By BOB PALMER
Dr. Fred Bonner will quickly tell you that you can take the kid out of Jefferson, but you can’t take Jefferson out of the kid.
“All that I am, all that I do is part and parcel with Jefferson, Texas,” Bonner, who now heads the MACH-III Center on the Prairie View A&M campus, said. “Everywhere I go I talk about Jefferson, Linden and East Texas.”
And Bonner does go literally “everywhere.”
With degrees from North Texas, Baylor and Arkansas, Bonner speaks at international symposiums and was recognized in the August edition of “Diverse Issues in Higher Education” magazine as a major player in researching how the world views black males.
“What I want to do is change the narrative,” Bonner said.
Bonner said he tired of hearing about “the deficit model” for black males.
“Instead of looking at deficits, we (at MACH-III) are looking at academically gifted African American males.”
It is a shift in cultural vision not lost on other members of the education community.
“The MACH-III Center is a shining example of the impact an educational research center can have at an HBCU by providing international, national, state and local solutions to advancing our understanding of students of color in HBCU contexts,” Dr. Chance W. Lewis, the Carol Grotnes Belk Distinguished Professor of Urban Education at the University of North Carolina Charlotte said in the “Diverse” article by Jamal Watson. “Dr. Bonner is doing outstanding work in elevating the educational scholarship in this area.”
Bonner, the center’s executive director, launched the enterprise with a Texas A&M University System Chancellor’s Research Initiative (CRI) Grant in 2015 that provided the initial funding for the creation of the spacious center housed within the Whitelowe R. Green College of Education at Prairie View.
“Fred Bonner is a visionary scholar and leader whose work is reaching children of color, educators and families,” says Dr. Donna Ford, who holds the Cornelius Vanderbilt Chair at Vanderbilt University’s Peabody College of Education and Human Development. “It is rare and refreshing to see an HBCU have a center focused on gifted students. He is setting the bar for what equity looks like.”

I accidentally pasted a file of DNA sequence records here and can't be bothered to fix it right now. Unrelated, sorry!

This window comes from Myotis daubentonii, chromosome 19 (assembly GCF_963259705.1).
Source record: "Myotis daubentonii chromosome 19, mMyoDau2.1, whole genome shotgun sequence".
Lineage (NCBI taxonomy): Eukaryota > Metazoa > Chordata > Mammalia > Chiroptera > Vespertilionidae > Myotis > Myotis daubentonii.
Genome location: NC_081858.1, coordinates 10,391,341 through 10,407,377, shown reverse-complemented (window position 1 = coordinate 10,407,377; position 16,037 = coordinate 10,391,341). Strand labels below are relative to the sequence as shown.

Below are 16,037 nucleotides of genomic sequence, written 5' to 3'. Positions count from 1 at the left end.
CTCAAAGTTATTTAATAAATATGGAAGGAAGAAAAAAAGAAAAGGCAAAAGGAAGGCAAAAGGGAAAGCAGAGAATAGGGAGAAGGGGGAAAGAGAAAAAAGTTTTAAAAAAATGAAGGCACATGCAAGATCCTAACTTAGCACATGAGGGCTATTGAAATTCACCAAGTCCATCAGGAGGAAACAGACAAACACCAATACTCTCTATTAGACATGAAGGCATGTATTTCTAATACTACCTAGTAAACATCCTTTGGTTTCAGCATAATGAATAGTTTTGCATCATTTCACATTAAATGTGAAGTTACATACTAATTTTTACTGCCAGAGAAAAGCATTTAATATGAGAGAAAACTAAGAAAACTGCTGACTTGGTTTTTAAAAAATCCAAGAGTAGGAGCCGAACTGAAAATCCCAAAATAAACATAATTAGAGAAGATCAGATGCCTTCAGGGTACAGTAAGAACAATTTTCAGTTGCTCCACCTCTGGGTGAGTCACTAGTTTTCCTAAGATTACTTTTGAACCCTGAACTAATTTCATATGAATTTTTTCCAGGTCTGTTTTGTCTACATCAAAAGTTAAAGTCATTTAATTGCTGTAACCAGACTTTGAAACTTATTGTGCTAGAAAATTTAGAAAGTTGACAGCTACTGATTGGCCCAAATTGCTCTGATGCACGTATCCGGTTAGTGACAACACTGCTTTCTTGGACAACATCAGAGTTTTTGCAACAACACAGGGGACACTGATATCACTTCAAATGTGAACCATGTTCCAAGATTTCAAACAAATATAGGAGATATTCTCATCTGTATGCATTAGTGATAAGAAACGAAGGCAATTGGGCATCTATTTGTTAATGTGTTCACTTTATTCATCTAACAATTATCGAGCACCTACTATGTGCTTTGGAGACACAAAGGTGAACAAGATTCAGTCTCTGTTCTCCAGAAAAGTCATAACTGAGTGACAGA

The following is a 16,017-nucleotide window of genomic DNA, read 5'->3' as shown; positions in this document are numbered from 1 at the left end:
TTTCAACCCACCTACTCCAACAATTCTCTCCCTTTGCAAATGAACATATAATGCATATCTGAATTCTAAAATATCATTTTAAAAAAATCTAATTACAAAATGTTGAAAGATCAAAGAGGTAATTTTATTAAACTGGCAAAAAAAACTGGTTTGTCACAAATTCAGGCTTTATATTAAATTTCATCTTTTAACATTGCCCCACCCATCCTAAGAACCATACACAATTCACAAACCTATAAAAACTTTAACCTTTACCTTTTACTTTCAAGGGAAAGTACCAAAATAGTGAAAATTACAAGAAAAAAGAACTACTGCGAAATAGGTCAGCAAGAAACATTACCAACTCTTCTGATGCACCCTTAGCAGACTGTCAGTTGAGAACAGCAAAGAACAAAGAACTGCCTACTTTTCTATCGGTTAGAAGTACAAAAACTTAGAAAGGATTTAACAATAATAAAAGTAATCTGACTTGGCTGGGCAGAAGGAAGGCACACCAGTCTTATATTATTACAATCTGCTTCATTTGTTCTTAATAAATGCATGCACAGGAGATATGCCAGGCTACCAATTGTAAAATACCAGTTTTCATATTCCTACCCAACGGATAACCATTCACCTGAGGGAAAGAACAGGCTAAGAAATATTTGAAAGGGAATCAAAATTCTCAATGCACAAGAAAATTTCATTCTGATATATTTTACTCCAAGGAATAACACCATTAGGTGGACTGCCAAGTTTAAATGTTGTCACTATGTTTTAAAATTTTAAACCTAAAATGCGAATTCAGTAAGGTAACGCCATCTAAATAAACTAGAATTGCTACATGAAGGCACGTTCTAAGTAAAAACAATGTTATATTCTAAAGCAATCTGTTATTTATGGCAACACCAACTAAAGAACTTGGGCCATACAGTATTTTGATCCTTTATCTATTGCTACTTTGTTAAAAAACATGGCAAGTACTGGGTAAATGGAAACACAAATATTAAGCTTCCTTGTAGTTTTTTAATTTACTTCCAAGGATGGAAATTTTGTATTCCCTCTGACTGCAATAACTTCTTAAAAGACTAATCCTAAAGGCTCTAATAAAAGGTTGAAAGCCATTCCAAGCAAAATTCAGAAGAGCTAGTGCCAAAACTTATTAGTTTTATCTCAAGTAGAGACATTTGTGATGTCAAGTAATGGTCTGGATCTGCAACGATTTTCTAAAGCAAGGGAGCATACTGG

Colleagues describe Bonner as unusually energetic and driven, has been barnstorming the country, applying for grants and reaching out to potential funders who are interested in supporting the Center.
The response, so far, has been encouraging. In addition, he and his staff have been providing ongoing presentations, lectures and roundtable discussions at convenings throughout the world, most recently in Paris at the International Centre for Innovation in Education, where he accepted the International Award for Excellence in Higher Education on behalf of Prairie View. In 2018, Bonner and MACH-III will host the international forum in Texas, the first time to be held in the U.S. and to be hosted by an HBCU. Dr. Nicholas D. Hartlep, associate professor of Urban Education and chair of the Early Childhood and Elementary Education Department at Metropolitan State University in St. Paul, Minn.—a Minority Serving Institution—invited Bonner to serve as the inaugural Dean’s Visiting Urban Teacher Education Research Scholar.
“Dr. Bonner’s scholarship and by extension, his center, expands and redefines the term minority, in an effort to set the stage for engaged scholarship that speaks to the assets and potential inherent among populations of color and other marginalized groups,” says Hartlep. “Dr. Bonner’s asset-based research on people of color is important because it breaks away from the historically deficit-framed perspectives of diverse students, which often focuses on what these populations are not achieving or accomplishing.”
Bonner tries to not let the accolades expand his hat size. He knows where it all began.
“I had great beginning in Jefferson and Linden and a great education at Jefferson High School.”
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